On Good Friday night, my wife and I went to see a passion play.
Eventually, I stopped trying to hold back the tears like the macho guy that I’m not much of anymore.
When Jesus fought for the woman who got caught red-handed, cheating on her husband, I cried.
When Jesus cast the devils out of the possessed husband and father and sent him back to his wife and kids in his right mind, I cried.
When the friends who wouldn’t take no for an answer, tore the roof open and lowered their lame friend to Jesus’ feet, I cried.
When Jesus begged and pleaded with the Father to spare Him His impending suffering as the full weight of it came down upon him in the garden of Gethsemane, I cried.
When Jesus was rewarded for not defending Himself to the Sanhedrin by having his back flayed with a whip laced with rock and glass, I cried.
When the Caucasian guy with a southern drawl playing Jesus passed a few feet in front of me, laboring and stumbling beneath the weight of the cross, I cried.
When Jesus finally collapsed and had to be bailed out by Simon of Cyrene for the last leg up Golgatha, I cried.
When the vocalist sang Natalie Grant’s “Clean” as Jesus gave up the Ghost on the cross, I cried.
When the altar appeal was given at the show’s conclusion and the twenty-something girl sitting three feet from me spurned her wheelchair for a friend on each arm, helping her to the altar in halting strides, in hopes of receiving a healing of her own, I cried.
I didn’t cry because the storytelling was so tightly woven, the acting so movingly empathetic, or the media and music so creative.
I cried because of the special meaning that the greatest story ever told has for me personally.
I cried because I’m in that story.
No, I’m not the protagonist who saves the day. I’m not a minor character who is needed to make the plot turn. I’m not an innocent victim needing to be saved.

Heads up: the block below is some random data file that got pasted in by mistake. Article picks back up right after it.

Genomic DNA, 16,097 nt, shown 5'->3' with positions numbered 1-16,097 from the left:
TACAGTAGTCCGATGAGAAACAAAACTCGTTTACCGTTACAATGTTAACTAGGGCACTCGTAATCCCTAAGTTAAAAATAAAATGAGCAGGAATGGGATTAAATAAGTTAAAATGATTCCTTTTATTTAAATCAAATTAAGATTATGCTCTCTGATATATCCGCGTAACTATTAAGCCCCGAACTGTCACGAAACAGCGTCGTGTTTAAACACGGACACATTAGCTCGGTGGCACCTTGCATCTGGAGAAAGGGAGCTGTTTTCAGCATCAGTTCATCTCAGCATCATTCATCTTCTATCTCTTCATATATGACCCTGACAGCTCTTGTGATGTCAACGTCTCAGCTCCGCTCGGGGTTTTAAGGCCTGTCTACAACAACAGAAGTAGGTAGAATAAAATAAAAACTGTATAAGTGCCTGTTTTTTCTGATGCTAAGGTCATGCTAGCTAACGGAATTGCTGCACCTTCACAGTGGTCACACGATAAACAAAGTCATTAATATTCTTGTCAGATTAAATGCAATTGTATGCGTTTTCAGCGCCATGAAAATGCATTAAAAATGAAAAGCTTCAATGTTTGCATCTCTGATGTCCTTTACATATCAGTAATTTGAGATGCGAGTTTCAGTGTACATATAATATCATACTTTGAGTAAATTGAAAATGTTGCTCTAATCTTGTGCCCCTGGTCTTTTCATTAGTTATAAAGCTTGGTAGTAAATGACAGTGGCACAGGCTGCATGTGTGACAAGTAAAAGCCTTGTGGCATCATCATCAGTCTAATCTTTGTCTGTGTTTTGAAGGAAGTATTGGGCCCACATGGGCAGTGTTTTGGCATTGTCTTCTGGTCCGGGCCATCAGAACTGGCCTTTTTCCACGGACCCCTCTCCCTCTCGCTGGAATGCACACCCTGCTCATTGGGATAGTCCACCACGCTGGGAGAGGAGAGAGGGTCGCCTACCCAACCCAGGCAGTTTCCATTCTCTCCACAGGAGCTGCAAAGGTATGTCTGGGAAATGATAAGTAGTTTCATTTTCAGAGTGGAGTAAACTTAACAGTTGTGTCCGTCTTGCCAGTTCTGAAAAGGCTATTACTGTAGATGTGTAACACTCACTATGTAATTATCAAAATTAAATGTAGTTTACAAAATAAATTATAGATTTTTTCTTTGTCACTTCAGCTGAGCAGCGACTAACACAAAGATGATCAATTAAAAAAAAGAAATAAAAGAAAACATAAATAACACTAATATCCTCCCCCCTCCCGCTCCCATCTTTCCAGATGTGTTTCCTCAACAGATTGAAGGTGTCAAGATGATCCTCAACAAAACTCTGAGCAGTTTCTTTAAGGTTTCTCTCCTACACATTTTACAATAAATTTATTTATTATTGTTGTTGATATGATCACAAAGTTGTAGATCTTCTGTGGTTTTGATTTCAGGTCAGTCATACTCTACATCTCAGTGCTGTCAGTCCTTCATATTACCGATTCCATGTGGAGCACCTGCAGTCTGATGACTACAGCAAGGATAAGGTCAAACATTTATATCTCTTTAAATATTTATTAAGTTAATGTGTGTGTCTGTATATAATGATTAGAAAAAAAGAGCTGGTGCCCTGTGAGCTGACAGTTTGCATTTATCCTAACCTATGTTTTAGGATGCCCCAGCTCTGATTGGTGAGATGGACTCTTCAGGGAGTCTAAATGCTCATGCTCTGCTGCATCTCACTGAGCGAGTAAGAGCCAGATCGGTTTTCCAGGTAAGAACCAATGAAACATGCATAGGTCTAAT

I’m the villain.
The worst of villains.
The kind whose aim is to harm Him who’s trying to do this world some good.
As the villain, I made things difficult for the protagonist throughout. I tied the good guy down to the scourging post, hurled insults at him, and jammed that crown of thorns as far deeply as it would go.
I didn’t stop my lust for victory until I pinned Jesus to that cross and gleefully watched him bleed out through an open wound in his side.
Finally, it was over. I won.
Until I didn’t.
When the news broke that He rose from the tomb I sealed, I knew He would hunt me down.
And He did.
I also knew He would catch up to me.
I also knew He would repay me for the unspeakable pain I had so unjustly brought upon Him.
Instead, He did something I never saw coming.
As I collapsed at His feet and braced myself against the fatal blow that I knew I had coming, the one I deserved, a strange thing happened.
Instead of feeling blows reign down on top of my head, I felt gentle arms lifting me up.
As I stood and faced Jesus Christ I realized that those open arms were not those of a rival but of a savior.
After all, I’d done to make Him hate me, there He was, still, asking me to let Him love me.
And I finally did.
That’s why I cried.
Because sitting beside my wife in the audience with a clear conscience and a glad heart and an exciting future I couldn’t help but be reminded just how much I deserved none of that.
My tears were not those of regret or condemnation but of gratitude. Like someone who’s been forgiven a debt that they couldn’t pay.
I cried tears of joy that night because when I deserved it the least, Jesus Christ loved me the most.
Romans 5:7–8 says it best:
For scarcely for a righteous man will one die; yet perhaps for a good man someone would even dare to die. 8 But God demonstrates His own love toward us, in that while we were still sinners, Christ died for us. (NKJV)
Yes, He really does love us that much.
Visit Jathan at JathanMaricelli.com.
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